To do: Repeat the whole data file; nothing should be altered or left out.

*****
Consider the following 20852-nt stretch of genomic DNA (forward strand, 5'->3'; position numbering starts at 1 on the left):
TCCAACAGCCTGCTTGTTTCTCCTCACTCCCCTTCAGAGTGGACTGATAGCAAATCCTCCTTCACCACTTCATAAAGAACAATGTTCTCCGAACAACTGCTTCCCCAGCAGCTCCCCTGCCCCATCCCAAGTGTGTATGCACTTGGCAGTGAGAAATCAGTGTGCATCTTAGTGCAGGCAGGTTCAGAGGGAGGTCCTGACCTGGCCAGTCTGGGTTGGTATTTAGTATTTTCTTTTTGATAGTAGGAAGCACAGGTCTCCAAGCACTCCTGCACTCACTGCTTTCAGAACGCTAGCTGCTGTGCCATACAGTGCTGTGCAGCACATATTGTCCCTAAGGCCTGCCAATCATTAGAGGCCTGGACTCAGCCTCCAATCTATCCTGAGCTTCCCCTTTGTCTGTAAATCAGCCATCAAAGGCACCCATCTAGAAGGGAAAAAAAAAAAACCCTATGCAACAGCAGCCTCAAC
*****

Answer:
Consider the following 20852-nt stretch of genomic DNA (forward strand, 5'->3'; position numbering starts at 1 on the left):
TCCAACAGCCTGCTTGTTTCTCCTCACTCCCCTTCAGAGTGGACTGATAGCAAATCCTCCTTCACCACTTCATAAAGAACAATGTTCTCCGAACAACTGCTTCCCCAGCAGCTCCCCTGCCCCATCCCAAGTGTGTATGCACTTGGCAGTGAGAAATCAGTGTGCATCTTAGTGCAGGCAGGTTCAGAGGGAGGTCCTGACCTGGCCAGTCTGGGTTGGTATTTAGTATTTTCTTTTTGATAGTAGGAAGCACAGGTCTCCAAGCACTCCTGCACTCACTGCTTTCAGAACGCTAGCTGCTGTGCCATACAGTGCTGTGCAGCACATATTGTCCCTAAGGCCTGCCAATCATTAGAGGCCTGGACTCAGCCTCCAATCTATCCTGAGCTTCCCCTTTGTCTGTAAATCAGCCATCAAAGGCACCCATCTAGAAGGGAAAAAAAAAAAACCCTATGCAACAGCAGCCTCAAC